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Enabling Compression for Hive sequencefile tables

Enabling Compression for Hive sequencefile tables

Expert Contributor

How to create a hive table (text/sequencefile) with compression enabled?

While creating orc table I gave orc.compress = SNAPPY, but is there any similar option for sequence file/text file? or do I need to just enable compression as below before the insert statement?

SET hive.exec.compress.output=true;

SET mapred.output.compression.codec=org.apache.hadoop.io.compress.SnappyCodec;

SET mapred.output.compression.type=BLOCK;

I tried to set the above properties and created a table stored as sequencefile and inserted data into that table. But when I checked the compression using "describe formatted tablename"

I still see that compression under storage format as "No". Why is this? Is this the right way to check the table compression? And is it possible to store the textfile too in compressed format?

And even though I enable compression for ORC table as SNAPPY compression, I am able to insert data into SNAPPY compressed orc table irrespective of whether I set the above three SET parameters or not. Even if I set the compression as false, I am able to insert the data into SNAPPY compressed ORC table. SO I am a little confused on the usage of above three parameters. Can someone please explain the usage of the above three settings?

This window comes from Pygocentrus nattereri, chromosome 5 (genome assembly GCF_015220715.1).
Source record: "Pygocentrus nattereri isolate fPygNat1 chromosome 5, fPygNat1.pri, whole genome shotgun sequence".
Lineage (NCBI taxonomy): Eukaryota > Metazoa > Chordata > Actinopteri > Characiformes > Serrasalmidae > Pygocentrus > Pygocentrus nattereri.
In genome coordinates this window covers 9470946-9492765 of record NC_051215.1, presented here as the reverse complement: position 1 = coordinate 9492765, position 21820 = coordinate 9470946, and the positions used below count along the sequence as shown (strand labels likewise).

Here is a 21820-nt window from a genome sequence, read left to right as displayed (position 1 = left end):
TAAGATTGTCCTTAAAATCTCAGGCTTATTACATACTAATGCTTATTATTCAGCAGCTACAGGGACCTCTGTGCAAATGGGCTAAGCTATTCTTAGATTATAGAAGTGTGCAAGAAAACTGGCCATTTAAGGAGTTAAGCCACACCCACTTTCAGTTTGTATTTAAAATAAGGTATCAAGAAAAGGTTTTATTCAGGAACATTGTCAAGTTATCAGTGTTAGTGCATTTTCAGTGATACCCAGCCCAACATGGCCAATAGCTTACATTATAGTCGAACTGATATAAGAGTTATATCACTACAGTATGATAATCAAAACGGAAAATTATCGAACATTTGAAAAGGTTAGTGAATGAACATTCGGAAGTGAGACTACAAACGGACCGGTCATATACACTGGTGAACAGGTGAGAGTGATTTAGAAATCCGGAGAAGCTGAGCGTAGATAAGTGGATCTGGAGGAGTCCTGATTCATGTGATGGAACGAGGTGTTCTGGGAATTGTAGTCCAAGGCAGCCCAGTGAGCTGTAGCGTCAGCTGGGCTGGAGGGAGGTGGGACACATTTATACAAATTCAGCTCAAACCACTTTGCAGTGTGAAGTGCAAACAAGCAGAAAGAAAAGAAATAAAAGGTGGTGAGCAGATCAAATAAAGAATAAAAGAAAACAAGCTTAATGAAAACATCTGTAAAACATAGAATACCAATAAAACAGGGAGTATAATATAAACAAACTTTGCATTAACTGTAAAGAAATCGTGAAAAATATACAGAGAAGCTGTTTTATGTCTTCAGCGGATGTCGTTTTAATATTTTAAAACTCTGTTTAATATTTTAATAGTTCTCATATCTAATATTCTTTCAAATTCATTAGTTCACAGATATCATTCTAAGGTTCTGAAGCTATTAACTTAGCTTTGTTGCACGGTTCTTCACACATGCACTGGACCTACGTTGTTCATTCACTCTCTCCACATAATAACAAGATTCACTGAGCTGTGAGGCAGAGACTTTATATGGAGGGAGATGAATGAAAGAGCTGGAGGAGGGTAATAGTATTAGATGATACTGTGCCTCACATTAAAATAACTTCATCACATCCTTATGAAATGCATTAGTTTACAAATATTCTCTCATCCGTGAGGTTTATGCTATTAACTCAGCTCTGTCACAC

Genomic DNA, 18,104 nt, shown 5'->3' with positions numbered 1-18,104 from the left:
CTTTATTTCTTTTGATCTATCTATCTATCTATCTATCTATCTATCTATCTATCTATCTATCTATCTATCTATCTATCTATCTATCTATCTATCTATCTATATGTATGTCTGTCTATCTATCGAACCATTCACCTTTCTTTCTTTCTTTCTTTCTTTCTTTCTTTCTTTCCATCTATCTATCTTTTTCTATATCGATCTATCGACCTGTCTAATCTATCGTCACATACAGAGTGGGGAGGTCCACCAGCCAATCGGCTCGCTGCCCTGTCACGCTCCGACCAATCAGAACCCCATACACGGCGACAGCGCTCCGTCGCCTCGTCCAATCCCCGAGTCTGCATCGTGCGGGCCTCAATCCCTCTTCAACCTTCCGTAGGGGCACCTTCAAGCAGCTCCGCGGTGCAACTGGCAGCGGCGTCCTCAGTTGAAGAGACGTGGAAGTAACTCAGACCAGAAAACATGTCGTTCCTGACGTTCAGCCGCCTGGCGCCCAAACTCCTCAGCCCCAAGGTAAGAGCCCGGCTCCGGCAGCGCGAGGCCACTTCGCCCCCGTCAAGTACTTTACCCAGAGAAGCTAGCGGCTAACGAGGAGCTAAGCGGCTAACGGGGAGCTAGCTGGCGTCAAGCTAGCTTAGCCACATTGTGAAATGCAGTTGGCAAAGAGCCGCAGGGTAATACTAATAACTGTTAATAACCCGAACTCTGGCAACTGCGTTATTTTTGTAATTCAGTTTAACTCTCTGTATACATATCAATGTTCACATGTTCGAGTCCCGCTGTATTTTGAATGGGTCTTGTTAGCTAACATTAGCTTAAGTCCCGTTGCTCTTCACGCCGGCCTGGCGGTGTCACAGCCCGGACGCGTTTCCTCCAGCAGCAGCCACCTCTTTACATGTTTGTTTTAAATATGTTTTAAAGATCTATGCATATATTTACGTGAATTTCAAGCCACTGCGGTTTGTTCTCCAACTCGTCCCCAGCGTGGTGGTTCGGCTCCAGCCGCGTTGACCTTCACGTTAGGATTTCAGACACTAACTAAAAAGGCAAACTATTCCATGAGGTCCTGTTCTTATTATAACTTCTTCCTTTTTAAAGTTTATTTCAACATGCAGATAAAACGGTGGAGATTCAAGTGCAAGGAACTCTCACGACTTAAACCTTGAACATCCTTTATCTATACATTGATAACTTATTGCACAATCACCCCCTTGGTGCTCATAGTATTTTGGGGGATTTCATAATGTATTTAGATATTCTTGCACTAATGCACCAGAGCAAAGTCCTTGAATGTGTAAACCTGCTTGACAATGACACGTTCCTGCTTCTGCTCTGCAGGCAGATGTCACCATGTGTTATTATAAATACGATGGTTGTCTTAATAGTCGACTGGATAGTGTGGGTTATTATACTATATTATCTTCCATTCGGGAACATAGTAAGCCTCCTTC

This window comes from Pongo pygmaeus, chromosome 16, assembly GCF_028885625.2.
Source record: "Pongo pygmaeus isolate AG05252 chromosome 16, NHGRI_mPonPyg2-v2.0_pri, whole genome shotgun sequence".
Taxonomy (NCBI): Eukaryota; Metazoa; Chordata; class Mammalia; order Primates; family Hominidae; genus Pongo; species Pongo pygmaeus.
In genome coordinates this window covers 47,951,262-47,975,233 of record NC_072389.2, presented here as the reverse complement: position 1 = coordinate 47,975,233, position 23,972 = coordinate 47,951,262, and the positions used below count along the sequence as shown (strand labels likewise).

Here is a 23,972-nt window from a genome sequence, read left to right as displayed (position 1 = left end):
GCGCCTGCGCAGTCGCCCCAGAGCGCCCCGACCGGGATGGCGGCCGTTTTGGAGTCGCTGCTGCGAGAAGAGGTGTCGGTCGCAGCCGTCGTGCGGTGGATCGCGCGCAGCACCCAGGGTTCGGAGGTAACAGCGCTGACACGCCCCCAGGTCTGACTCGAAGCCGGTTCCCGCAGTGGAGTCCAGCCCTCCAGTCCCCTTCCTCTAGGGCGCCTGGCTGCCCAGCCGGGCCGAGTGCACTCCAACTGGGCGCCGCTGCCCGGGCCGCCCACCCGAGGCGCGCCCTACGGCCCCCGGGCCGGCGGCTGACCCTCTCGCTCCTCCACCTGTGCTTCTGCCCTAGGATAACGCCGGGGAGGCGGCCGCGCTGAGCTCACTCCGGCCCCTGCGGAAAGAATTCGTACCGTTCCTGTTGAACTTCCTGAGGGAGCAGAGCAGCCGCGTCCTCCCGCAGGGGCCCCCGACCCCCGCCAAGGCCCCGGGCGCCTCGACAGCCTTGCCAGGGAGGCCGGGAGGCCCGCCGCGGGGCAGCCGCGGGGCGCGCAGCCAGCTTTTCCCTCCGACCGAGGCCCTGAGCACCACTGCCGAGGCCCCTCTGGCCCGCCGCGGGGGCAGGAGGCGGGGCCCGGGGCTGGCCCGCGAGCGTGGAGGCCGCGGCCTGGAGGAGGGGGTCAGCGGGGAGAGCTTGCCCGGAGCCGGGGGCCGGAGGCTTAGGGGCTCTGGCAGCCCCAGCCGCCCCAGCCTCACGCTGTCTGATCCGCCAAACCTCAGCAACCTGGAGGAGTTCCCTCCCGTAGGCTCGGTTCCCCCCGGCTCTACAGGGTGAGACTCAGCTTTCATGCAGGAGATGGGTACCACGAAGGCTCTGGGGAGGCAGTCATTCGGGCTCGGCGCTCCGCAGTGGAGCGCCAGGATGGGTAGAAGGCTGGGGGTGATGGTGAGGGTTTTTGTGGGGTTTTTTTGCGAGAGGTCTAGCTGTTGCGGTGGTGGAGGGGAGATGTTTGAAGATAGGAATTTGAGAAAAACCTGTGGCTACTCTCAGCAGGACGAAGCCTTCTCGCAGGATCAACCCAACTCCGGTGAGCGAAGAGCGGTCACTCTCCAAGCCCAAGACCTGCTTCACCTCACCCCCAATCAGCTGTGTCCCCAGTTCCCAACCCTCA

5 REPLIES 5

Re: Enabling Compression for Hive sequencefile tables

Guru

1. With above parameters, you will get a compresssed sequencefile. But since this is file level compression, you won't see it on hive metadata (with describe formatted tablename).

2. For getting compression with textfiles, you can directly put compressed files in the external table (like file1.gz and file2.gz) in the folder and hive can use them. However, if these files are big, you will not get any splits which will end up as 1 mapper per file.

3. When you use ORC, you don't need to explicitly use hive.exec.compress.outoput and mapred compression as ORCSerDe takes care of compression based on table properties.

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Re: Enabling Compression for Hive sequencefile tables

Expert Contributor

Hi, Thanks for your reply.

So if I set the compression code for Textfile/Sequencefile as gzip, bzip, LZO or snappy, then will those files created after insert statement are splittable? or need to be read in entirely one node?

What about the other file formats like parquet, Avro and RC file? So whether a file is split or not is based on File format or compression method? It is compression method right?

What are the compression methods that would make the file data non splittable?

And what actually the compressed means in the output of describe formatted? Is that some table level compression? how to enable it?